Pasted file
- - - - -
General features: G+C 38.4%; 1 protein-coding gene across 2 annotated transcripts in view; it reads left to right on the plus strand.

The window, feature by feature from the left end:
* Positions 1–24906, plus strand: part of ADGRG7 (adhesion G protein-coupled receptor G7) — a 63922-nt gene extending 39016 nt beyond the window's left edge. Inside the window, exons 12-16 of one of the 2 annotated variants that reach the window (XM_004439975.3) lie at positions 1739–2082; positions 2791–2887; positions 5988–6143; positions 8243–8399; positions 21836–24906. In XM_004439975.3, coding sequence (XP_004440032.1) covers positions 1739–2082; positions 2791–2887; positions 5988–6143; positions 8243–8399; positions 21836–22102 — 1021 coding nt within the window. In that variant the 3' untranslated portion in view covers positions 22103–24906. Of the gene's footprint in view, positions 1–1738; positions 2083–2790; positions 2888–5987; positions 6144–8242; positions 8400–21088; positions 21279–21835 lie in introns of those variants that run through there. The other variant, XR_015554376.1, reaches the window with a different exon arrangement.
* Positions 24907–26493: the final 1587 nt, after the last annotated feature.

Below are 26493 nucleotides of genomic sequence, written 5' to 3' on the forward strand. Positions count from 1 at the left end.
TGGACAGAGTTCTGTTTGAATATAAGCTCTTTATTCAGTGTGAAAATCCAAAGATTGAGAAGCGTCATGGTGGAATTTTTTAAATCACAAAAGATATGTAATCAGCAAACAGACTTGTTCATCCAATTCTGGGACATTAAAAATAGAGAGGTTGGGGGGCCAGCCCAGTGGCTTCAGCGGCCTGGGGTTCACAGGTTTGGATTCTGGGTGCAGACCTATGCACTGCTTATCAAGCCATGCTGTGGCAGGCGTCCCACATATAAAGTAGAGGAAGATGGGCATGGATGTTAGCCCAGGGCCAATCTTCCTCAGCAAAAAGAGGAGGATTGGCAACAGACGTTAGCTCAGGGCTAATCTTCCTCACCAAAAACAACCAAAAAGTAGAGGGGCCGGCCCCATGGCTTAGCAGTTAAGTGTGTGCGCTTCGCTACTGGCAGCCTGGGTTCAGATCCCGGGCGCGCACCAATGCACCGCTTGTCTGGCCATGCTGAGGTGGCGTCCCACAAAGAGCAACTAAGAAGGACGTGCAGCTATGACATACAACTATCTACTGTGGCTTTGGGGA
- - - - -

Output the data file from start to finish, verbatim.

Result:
General features: G+C 38.4%; 1 protein-coding gene across 2 annotated transcripts in view; it reads left to right on the plus strand.

The window, feature by feature from the left end:
* Positions 1–24906, plus strand: part of ADGRG7 (adhesion G protein-coupled receptor G7) — a 63922-nt gene extending 39016 nt beyond the window's left edge. Inside the window, exons 12-16 of one of the 2 annotated variants that reach the window (XM_004439975.3) lie at positions 1739–2082; positions 2791–2887; positions 5988–6143; positions 8243–8399; positions 21836–24906. In XM_004439975.3, coding sequence (XP_004440032.1) covers positions 1739–2082; positions 2791–2887; positions 5988–6143; positions 8243–8399; positions 21836–22102 — 1021 coding nt within the window. In that variant the 3' untranslated portion in view covers positions 22103–24906. Of the gene's footprint in view, positions 1–1738; positions 2083–2790; positions 2888–5987; positions 6144–8242; positions 8400–21088; positions 21279–21835 lie in introns of those variants that run through there. The other variant, XR_015554376.1, reaches the window with a different exon arrangement.
* Positions 24907–26493: the final 1587 nt, after the last annotated feature.

Below are 26493 nucleotides of genomic sequence, written 5' to 3' on the forward strand. Positions count from 1 at the left end.
TGGACAGAGTTCTGTTTGAATATAAGCTCTTTATTCAGTGTGAAAATCCAAAGATTGAGAAGCGTCATGGTGGAATTTTTTAAATCACAAAAGATATGTAATCAGCAAACAGACTTGTTCATCCAATTCTGGGACATTAAAAATAGAGAGGTTGGGGGGCCAGCCCAGTGGCTTCAGCGGCCTGGGGTTCACAGGTTTGGATTCTGGGTGCAGACCTATGCACTGCTTATCAAGCCATGCTGTGGCAGGCGTCCCACATATAAAGTAGAGGAAGATGGGCATGGATGTTAGCCCAGGGCCAATCTTCCTCAGCAAAAAGAGGAGGATTGGCAACAGACGTTAGCTCAGGGCTAATCTTCCTCACCAAAAACAACCAAAAAGTAGAGGGGCCGGCCCCATGGCTTAGCAGTTAAGTGTGTGCGCTTCGCTACTGGCAGCCTGGGTTCAGATCCCGGGCGCGCACCAATGCACCGCTTGTCTGGCCATGCTGAGGTGGCGTCCCACAAAGAGCAACTAAGAAGGACGTGCAGCTATGACATACAACTATCTACTGTGGCTTTGGGGA